HealthLine is compared against Portland’s own Blue Line MAX. While the Blue Line has a higher total development amount, the capital investment in transit is also much higher.

Portland Streetcar fares well with the third-highest return on investment.

The report suggests several conclusions about what makes for successful development along a transit line:

  • Run the line through a strong or emerging real estate market area
  • Make sure the line runs through the downtown district
  • Ensure that there are complementary government policies and programs that support development (zoning, comprehensive planning, investment tools, etc.)

These all make sense to me.

The startling conclusion the report reaches however is that the type and quality of transit matter very little:

“Our analysis found no correlation between the type of transit investment and the level of TOD investment. LRTs, BRTs, and streetcars all led to similar TOD investment outcomes under similar conditions.”

“The quality of the transit system investment matters, but only marginally. The very strong TOD impacts in both the silver-standard Cleveland HealthLine BRT and the silver-standard Blue Line LRT (Emerging land markets with Strong government TOD support) outperformed the TOD impacts of the below-basic BRT systems in Strong land markets with Strong government support (Kansas City Main Street MAX, Seattle SLU Streetcar, Portland Streetcar). This is the only clear indication that a higher-quality transit investment helped leverage more TOD impacts.”

The report has a methodology for evaluating the transit in term of “BRT Standard” equivalents, based on an elaborate scoring system, where Curatiba is Gold. The Cleveland HealthLine and our Blue Line are both rated Silver (there are no Gold systems in North America) while Eugene’s EmX is rated Bronze. Portland Streetcar is considered “below basic” (I’m hurt).

If you’re wondering about the choice of “BRT Standard” units as the scoring mechanism, keep in mind that WikiPedia indicates that ITDP “focuses primarily on developing bus rapid transit (BRT) systems.”

The reactions from different quarters have been interesting to watch:

So what do I think?

Fundamentally I agree with the idea that a combination of factors need to come together to stimulate development. But I can’t accept that the nature of transit doesn’t have significant impact.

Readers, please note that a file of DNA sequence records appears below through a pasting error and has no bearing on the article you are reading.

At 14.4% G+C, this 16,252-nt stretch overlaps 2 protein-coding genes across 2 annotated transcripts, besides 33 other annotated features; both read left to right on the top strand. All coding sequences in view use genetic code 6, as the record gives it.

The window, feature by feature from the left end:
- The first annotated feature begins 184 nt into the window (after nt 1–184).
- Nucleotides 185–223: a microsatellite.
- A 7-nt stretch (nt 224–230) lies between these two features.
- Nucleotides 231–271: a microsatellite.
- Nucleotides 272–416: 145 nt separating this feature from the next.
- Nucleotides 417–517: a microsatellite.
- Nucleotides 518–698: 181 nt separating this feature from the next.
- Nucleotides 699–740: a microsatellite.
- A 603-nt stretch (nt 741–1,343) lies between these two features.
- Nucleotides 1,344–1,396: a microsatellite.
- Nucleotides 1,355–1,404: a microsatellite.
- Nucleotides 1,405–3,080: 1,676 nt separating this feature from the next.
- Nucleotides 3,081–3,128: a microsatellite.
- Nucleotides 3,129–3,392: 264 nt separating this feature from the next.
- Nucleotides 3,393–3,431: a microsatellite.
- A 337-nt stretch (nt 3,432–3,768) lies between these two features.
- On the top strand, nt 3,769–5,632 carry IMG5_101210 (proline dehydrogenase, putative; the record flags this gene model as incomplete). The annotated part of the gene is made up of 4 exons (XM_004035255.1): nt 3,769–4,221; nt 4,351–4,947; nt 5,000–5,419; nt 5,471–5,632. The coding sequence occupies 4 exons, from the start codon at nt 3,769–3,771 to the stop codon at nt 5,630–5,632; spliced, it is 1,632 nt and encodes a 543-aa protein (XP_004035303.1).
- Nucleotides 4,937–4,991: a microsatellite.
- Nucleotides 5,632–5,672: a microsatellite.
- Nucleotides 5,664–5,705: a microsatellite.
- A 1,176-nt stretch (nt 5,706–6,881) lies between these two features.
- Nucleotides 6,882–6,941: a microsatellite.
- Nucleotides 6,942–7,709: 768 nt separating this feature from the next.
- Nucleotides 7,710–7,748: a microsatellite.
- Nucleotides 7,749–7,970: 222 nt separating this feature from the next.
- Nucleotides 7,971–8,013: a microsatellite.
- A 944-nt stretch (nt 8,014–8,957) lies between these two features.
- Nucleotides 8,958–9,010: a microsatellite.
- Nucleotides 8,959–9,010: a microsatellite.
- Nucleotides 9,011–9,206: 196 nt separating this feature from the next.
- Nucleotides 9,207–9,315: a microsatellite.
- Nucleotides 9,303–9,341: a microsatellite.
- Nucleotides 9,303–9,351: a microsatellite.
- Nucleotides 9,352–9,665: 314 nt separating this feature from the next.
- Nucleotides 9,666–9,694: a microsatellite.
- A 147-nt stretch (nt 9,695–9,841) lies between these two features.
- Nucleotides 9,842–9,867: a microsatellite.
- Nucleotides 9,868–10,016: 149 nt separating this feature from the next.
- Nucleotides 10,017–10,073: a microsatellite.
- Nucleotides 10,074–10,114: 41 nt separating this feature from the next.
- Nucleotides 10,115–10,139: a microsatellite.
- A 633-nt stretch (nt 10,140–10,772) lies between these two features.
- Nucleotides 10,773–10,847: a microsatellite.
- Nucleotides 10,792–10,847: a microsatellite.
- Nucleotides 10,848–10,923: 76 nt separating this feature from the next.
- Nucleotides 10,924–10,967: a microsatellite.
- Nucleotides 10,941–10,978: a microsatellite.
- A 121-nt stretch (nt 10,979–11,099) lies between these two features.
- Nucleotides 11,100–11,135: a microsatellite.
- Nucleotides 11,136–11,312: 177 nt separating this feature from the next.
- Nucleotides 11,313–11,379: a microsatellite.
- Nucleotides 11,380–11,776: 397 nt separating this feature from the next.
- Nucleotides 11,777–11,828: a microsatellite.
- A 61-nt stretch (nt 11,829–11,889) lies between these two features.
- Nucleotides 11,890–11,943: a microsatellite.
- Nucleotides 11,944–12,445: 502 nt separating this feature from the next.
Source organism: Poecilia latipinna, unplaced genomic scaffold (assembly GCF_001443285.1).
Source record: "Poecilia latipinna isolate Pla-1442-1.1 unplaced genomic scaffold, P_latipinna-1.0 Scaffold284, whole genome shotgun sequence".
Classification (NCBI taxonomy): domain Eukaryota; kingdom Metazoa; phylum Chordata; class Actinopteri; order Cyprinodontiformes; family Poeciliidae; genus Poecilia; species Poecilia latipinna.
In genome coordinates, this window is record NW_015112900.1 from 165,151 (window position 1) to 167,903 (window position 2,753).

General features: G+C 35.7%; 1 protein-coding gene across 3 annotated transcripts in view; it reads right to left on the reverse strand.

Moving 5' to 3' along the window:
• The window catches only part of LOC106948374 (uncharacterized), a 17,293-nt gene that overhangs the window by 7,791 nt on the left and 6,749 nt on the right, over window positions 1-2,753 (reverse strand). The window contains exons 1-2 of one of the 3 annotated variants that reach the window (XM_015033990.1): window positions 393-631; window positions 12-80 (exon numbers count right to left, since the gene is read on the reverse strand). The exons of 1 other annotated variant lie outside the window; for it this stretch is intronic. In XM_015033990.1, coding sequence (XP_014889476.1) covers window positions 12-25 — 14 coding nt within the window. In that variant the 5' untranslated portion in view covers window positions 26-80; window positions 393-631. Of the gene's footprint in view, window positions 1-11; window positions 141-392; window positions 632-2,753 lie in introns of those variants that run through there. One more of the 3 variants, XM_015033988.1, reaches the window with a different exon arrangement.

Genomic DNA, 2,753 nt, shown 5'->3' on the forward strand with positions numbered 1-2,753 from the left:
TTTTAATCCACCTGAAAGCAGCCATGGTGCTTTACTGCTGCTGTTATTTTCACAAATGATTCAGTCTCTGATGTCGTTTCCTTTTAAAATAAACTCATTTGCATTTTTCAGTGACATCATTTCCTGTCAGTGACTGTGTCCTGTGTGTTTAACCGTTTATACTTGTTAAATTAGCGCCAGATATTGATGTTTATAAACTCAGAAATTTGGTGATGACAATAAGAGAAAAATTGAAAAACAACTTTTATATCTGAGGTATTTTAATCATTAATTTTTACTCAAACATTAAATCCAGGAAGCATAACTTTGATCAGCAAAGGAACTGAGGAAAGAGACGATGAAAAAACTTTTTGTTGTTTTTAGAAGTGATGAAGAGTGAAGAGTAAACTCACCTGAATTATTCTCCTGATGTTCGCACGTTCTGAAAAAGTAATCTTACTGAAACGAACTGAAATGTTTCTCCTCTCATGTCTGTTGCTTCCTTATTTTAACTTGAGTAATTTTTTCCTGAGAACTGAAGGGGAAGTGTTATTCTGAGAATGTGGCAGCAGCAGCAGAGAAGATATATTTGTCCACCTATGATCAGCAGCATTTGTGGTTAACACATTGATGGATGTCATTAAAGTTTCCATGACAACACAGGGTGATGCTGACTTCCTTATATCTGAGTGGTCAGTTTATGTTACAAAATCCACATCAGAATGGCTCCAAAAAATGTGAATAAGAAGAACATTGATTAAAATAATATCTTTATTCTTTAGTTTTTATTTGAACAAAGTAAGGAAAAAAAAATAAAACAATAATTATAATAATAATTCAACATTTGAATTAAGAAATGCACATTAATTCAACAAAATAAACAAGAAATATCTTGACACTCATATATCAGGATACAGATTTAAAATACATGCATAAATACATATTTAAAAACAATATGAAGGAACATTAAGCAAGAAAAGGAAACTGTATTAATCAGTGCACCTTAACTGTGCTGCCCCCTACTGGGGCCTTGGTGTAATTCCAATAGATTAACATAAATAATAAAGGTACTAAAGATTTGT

Unfortunately, the report’s methodology (at least as reported) is not rigorous. An academic analysis of the same issues would include things like correlation coefficients, etc. We don’t have anything like that kind of quantitative analysis  here. And I suspect others are going to fact check a lot of details in the report.

I think the report suffers from the same “transit is about long trips” bias that imbues much of the criticism of Streetcar. Many of the reasons Streetcar scored “below basic” are related to not making an effort to support long, fast trips (but at the same time, Streetcar scores very favorably when compared on a riders/mile metric). For those of us working to create sustainable urban environments that rely more on short trips, Streetcar is a smashing success. I do agree with the report’s suggestion that Streetcar couldn’t work if there were not complimentary transit available for trips to other areas.

Fundamentally, the “type/qualify of transit doesn’t matter much” conclusion can’t be correct. My own hypothesis would be that what DOES matter about transit is the commitment of infrastructure in fixed locations that developers know won’t move anytime soon (permanence). Rails definitely serve that function, but it may well be that investment in BRT stations (the report describes “iconic” stations on the Cleveland HealthLine) and dedicated right-of-way is effective as well. Certainly here in Portland a number of folks have posed the question of whether catenary wires for electric trolley buses would have a similar effect. I hope at some point we see a rigorous study that illuminates this debate.